Snorri Sturlason or Snorri Sturluson was a poet, historian and chieftain from Iceland in the 12th and 13th centuries.

Snorri was born in 1179 in Hvammur í Dalir, Iceland to Sturla Thordarson and Guðny Boedvarsdóttir, a descendant of Egill Skallagrimsson. He had two older brothers, Thordur and Sighvatur. At three he was sent away to be educated in Oddi in the house of one of the most notable chieftains in the land, Jon Loptsson. This upbringing gave Snorri an extensive background in the traditions of his homeland and the knowledge he needed to have a world view that wasn't as limited as most of his peers. His affluent life also enabled him to marry an heiress in 1199 so he could gain both land and power and put his education to good use.

Most of Snorri's greatest works were written at Reykjaholt, where he moved in 1206 and wrote between 1223 and 1235. He is best known for the Prose Edda or Snorra-Edda which is a collection of mythological tales where we have learned the most about the Norse and their gods and his culture's style of writing and poetry. In addition to this, he also wrote a history of the kings of Norway in about 1225 called Heimskringla spanning from the legendary Odin to Magnus Erlingsson (1184).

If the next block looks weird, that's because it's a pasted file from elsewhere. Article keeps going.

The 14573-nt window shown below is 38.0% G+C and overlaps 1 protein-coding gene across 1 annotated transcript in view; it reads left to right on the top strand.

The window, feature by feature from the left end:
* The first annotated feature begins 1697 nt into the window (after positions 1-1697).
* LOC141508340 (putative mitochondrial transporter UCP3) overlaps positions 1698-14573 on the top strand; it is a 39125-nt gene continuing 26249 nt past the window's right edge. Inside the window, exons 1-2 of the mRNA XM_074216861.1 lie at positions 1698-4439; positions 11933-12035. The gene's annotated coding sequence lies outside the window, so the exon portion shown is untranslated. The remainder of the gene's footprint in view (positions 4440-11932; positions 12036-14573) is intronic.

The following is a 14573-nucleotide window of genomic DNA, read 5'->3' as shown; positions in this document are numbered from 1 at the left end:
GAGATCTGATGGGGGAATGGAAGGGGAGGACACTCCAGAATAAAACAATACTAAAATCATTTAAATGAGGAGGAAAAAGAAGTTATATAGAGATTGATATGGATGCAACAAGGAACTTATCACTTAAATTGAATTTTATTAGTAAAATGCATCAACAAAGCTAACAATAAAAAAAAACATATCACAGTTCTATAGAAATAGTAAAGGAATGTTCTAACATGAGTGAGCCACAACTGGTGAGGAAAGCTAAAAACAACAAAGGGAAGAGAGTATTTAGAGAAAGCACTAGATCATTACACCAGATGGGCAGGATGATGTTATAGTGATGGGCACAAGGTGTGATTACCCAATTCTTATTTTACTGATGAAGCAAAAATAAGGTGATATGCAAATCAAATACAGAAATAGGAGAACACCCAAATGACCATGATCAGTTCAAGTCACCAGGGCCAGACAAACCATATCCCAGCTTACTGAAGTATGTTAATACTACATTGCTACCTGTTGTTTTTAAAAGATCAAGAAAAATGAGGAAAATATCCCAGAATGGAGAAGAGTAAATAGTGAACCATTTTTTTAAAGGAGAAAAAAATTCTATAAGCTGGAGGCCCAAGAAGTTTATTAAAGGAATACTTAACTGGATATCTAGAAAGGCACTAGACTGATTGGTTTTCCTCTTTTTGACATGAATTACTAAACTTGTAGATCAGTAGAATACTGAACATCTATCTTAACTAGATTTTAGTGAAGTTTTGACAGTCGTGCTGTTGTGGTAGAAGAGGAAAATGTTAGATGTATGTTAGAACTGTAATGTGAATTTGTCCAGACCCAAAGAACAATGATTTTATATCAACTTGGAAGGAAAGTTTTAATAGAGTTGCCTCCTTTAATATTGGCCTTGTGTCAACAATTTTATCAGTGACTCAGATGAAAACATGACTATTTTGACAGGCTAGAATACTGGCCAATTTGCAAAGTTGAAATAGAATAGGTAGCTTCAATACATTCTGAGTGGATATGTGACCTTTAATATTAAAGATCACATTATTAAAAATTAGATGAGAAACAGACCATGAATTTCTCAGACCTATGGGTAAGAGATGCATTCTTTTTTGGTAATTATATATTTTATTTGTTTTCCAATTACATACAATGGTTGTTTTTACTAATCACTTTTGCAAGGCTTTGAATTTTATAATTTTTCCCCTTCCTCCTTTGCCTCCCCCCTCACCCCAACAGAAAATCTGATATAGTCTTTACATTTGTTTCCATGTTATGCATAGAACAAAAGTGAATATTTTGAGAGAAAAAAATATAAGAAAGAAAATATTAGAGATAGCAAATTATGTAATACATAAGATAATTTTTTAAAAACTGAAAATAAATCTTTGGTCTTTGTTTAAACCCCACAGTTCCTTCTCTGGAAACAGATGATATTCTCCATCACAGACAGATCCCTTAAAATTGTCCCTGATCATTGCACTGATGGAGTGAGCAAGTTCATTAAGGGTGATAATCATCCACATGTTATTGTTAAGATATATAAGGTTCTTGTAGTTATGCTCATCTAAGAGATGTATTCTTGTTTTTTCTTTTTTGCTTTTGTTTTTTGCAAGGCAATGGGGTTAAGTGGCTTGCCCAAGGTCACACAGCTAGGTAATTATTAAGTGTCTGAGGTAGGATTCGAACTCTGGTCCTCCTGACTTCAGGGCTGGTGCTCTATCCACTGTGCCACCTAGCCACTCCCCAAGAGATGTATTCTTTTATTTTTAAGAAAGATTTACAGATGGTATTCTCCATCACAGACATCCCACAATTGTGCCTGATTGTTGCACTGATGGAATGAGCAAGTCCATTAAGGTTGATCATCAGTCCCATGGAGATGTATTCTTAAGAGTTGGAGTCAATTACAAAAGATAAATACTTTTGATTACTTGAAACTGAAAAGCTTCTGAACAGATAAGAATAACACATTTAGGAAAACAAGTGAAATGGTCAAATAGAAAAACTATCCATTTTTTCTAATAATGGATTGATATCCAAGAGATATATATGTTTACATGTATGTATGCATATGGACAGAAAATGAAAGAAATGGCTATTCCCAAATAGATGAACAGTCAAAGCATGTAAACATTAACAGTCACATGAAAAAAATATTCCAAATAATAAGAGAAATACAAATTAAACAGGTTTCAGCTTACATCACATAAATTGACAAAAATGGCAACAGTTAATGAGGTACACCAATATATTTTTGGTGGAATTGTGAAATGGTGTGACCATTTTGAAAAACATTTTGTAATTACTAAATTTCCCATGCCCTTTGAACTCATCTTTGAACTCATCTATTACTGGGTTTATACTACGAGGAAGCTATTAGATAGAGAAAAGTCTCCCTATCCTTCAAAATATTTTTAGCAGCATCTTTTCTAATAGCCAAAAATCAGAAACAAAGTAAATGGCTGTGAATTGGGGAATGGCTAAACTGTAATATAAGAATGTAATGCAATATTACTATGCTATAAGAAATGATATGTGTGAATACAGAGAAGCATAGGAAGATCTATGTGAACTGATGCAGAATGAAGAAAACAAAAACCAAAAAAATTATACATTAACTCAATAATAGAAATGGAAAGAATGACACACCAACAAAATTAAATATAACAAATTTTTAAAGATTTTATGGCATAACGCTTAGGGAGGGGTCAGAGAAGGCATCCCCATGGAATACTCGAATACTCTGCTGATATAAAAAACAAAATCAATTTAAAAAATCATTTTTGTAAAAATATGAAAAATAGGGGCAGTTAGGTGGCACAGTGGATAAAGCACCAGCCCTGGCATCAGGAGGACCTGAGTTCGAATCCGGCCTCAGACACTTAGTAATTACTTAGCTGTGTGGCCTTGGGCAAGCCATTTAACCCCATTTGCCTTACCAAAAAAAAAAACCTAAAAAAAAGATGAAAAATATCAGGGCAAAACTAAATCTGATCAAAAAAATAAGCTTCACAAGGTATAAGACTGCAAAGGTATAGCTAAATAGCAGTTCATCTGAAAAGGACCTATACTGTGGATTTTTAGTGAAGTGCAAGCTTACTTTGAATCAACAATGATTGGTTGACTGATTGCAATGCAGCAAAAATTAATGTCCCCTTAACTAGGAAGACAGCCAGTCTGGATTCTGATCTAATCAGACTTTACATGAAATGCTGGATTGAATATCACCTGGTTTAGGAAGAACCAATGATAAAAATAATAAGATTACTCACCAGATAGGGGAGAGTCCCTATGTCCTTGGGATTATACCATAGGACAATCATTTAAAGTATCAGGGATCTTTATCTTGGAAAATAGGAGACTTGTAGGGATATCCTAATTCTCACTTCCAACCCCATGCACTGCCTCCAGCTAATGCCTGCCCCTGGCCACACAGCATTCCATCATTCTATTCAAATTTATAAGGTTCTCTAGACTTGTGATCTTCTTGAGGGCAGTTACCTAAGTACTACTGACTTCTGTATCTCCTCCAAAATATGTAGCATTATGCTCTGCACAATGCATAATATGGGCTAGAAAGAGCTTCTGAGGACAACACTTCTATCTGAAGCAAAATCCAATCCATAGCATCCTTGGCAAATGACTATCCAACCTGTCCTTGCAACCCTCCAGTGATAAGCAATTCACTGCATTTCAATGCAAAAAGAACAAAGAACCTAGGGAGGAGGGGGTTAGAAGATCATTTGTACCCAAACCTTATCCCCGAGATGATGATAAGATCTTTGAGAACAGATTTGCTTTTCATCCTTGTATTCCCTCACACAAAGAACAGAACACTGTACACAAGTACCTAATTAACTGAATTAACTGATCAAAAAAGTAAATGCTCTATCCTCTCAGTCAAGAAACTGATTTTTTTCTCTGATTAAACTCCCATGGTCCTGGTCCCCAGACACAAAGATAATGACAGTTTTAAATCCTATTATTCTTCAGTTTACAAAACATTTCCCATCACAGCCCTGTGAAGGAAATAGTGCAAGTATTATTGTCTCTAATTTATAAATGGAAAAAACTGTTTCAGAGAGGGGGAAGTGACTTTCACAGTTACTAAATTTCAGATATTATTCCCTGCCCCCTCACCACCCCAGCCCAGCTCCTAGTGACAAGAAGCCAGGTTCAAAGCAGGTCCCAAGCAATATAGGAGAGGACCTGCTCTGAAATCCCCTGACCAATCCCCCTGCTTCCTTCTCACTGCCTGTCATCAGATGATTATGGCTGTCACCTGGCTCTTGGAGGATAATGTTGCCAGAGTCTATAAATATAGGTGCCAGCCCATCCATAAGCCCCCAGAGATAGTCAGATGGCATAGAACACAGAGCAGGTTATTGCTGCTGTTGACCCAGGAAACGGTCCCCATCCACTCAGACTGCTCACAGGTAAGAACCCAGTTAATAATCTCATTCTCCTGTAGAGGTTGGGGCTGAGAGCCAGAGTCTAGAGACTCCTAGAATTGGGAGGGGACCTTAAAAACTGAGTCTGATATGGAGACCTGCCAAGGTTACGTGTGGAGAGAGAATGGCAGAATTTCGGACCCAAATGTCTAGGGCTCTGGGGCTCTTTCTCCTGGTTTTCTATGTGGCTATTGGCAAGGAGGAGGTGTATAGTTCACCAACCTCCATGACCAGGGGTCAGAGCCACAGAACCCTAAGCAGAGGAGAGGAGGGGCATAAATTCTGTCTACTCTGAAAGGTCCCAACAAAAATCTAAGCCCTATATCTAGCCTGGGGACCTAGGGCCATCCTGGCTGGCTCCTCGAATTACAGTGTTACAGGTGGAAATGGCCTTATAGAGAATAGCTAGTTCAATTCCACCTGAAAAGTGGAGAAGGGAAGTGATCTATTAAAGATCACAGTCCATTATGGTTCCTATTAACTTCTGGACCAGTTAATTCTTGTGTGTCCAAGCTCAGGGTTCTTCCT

Snorri became interested in Norway after being invited there by King Haakon IV in 1218 because he was the serving "lawspeaker" on the Icelandic high court in Althing. While visiting Norway he was drawn into politics, served on the Icelandic high court from 1215-1218 and 1222-1232 and became a vassal of Haakon's. This alliance fell apart over the years and Haakon had Snorri assassinated in 1241.

Today Snorri is best known for his mythological poetry. His writing gives us a picture into his life that the Stirling saga about him by his nephew doesn't provide and paints a picture of a kind intellectual who was both in touch with the past and the future.


Sources:
http://www.fva.is/~harpa/forn/english/e_snorri/e_aevi/e_aevigr.html
http://www.search.eb.com/eb/article?eu=70161&tocid=0&query=snorri%20sturlason&ct=

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